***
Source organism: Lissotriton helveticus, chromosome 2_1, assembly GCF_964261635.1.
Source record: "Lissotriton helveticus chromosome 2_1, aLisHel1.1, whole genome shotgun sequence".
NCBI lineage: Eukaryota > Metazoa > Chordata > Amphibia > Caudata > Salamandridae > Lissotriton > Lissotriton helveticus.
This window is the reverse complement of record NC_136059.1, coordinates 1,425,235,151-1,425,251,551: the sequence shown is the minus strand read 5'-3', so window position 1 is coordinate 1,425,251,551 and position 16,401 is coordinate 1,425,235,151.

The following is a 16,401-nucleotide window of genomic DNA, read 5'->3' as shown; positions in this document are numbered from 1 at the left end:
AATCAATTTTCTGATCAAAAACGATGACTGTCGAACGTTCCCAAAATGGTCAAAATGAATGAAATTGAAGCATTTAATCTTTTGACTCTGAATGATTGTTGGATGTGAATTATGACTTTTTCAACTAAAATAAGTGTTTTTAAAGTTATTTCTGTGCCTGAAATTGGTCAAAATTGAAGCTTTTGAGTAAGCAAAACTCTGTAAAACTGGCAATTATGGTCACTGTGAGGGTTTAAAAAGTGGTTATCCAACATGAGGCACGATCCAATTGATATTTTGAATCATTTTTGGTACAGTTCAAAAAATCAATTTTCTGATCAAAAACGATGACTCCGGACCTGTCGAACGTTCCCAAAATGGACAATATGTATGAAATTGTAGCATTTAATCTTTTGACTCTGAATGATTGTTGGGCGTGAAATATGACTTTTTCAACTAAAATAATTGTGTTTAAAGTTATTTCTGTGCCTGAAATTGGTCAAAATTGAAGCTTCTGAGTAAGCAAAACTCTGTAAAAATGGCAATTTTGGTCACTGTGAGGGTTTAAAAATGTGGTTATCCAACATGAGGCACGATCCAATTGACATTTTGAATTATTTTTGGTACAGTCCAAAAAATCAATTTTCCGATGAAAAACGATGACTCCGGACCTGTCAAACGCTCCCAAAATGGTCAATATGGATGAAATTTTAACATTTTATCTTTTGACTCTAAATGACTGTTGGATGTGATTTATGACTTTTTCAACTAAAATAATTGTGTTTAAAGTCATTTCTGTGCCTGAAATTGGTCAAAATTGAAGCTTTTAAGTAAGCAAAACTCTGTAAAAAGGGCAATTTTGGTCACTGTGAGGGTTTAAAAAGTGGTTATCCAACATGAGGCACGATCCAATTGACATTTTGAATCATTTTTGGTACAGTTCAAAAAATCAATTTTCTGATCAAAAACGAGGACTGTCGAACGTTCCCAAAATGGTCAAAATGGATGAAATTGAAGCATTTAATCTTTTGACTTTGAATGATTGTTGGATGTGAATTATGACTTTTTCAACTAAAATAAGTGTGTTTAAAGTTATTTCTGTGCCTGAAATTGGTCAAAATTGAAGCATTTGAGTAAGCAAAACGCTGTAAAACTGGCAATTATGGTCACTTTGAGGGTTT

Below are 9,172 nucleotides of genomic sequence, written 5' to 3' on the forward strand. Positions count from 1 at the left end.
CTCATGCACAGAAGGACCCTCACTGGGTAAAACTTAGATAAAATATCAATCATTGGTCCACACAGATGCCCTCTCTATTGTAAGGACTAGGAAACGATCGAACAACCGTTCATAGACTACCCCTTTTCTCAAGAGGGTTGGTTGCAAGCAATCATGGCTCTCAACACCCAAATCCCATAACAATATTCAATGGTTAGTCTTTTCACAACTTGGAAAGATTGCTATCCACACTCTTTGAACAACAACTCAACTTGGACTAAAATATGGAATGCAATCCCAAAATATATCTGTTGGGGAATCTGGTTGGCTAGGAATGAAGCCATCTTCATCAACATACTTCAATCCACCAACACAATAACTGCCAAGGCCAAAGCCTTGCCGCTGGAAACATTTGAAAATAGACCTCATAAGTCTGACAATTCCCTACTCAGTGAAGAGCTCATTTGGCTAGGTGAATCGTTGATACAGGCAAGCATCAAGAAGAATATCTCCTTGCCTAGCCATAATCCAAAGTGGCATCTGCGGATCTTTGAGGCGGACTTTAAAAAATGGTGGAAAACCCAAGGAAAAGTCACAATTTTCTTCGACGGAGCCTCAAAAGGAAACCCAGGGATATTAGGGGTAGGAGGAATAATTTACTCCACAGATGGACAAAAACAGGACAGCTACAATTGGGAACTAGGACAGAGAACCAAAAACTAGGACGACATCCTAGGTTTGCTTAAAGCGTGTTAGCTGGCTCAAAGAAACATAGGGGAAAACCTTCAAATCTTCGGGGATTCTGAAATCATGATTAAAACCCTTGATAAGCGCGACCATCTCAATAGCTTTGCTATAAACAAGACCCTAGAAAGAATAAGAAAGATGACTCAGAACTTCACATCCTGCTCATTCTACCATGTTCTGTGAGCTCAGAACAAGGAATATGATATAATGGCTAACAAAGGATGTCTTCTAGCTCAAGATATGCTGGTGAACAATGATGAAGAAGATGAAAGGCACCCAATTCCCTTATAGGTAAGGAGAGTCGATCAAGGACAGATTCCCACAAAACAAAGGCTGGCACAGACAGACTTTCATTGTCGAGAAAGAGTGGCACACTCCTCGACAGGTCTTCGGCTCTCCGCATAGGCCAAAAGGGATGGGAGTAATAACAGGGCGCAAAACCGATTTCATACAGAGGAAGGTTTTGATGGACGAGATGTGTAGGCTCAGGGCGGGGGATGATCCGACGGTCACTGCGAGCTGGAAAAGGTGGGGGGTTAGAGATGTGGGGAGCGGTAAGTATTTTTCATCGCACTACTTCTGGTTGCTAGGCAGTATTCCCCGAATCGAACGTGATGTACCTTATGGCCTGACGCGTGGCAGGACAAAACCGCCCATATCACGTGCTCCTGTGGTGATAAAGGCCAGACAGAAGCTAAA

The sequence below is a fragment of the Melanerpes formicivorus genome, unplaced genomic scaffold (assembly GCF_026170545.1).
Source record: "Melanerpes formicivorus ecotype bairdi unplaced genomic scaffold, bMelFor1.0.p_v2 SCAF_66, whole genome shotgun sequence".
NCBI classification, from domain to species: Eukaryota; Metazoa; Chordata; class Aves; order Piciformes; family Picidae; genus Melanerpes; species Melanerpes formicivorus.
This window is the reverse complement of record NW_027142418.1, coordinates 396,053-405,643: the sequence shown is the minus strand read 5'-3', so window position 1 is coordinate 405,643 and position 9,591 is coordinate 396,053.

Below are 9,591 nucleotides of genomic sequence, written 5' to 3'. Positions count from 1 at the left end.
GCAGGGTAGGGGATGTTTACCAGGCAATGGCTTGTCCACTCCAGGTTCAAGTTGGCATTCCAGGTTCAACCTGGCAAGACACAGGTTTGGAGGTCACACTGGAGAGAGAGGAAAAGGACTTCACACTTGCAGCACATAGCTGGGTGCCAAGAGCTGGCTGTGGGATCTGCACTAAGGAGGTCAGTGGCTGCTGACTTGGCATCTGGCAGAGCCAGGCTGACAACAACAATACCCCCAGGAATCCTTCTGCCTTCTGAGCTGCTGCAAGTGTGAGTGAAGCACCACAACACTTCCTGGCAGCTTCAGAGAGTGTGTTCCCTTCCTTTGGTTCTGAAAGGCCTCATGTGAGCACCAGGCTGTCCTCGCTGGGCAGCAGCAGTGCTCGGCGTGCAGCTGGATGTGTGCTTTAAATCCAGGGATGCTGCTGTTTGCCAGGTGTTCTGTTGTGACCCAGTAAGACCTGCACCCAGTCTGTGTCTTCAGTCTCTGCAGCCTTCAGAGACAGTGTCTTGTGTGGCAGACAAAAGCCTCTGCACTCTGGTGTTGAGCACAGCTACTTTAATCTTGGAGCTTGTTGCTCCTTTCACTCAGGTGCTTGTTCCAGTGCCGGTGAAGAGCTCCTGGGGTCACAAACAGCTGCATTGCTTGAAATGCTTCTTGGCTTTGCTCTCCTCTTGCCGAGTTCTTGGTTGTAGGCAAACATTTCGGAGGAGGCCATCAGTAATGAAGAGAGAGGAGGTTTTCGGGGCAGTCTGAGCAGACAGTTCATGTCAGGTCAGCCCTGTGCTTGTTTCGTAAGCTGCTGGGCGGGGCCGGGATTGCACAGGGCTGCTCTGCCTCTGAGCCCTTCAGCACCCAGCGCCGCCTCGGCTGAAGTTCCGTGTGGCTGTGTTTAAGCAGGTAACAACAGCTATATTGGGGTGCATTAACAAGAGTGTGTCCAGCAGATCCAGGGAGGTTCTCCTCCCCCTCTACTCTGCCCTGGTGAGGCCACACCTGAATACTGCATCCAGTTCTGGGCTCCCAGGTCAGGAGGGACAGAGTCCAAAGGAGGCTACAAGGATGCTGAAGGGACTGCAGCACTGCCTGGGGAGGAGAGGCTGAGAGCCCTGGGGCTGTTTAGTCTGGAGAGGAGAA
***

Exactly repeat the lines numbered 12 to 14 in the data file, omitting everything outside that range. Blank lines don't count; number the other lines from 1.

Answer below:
This window is the reverse complement of record NW_027142418.1, coordinates 396,053-405,643: the sequence shown is the minus strand read 5'-3', so window position 1 is coordinate 405,643 and position 9,591 is coordinate 396,053.

Below are 9,591 nucleotides of genomic sequence, written 5' to 3'. Positions count from 1 at the left end.
GCAGGGTAGGGGATGTTTACCAGGCAATGGCTTGTCCACTCCAGGTTCAAGTTGGCATTCCAGGTTCAACCTGGCAAGACACAGGTTTGGAGGTCACACTGGAGAGAGAGGAAAAGGACTTCACACTTGCAGCACATAGCTGGGTGCCAAGAGCTGGCTGTGGGATCTGCACTAAGGAGGTCAGTGGCTGCTGACTTGGCATCTGGCAGAGCCAGGCTGACAACAACAATACCCCCAGGAATCCTTCTGCCTTCTGAGCTGCTGCAAGTGTGAGTGAAGCACCACAACACTTCCTGGCAGCTTCAGAGAGTGTGTTCCCTTCCTTTGGTTCTGAAAGGCCTCATGTGAGCACCAGGCTGTCCTCGCTGGGCAGCAGCAGTGCTCGGCGTGCAGCTGGATGTGTGCTTTAAATCCAGGGATGCTGCTGTTTGCCAGGTGTTCTGTTGTGACCCAGTAAGACCTGCACCCAGTCTGTGTCTTCAGTCTCTGCAGCCTTCAGAGACAGTGTCTTGTGTGGCAGACAAAAGCCTCTGCACTCTGGTGTTGAGCACAGCTACTTTAATCTTGGAGCTTGTTGCTCCTTTCACTCAGGTGCTTGTTCCAGTGCCGGTGAAGAGCTCCTGGGGTCACAAACAGCTGCATTGCTTGAAATGCTTCTTGGCTTTGCTCTCCTCTTGCCGAGTTCTTGGTTGTAGGCAAACATTTCGGAGGAGGCCATCAGTAATGAAGAGAGAGGAGGTTTTCGGGGCAGTCTGAGCAGACAGTTCATGTCAGGTCAGCCCTGTGCTTGTTTCGTAAGCTGCTGGGCGGGGCCGGGATTGCACAGGGCTGCTCTGCCTCTGAGCCCTTCAGCACCCAGCGCCGCCTCGGCTGAAGTTCCGTGTGGCTGTGTTTAAGCAGGTAACAACAGCTATATTGGGGTGCATTAACAAGAGTGTGTCCAGCAGATCCAGGGAGGTTCTCCTCCCCCTCTACTCTGCCCTGGTGAGGCCACACCTGAATACTGCATCCAGTTCTGGGCTCCCAGGTCAGGAGGGACAGAGTCCAAAGGAGGCTACAAGGATGCTGAAGGGACTGCAGCACTGCCTGGGGAGGAGAGGCTGAGAGCCCTGGGGCTGTTTAGTCTGGAGAGGAGAA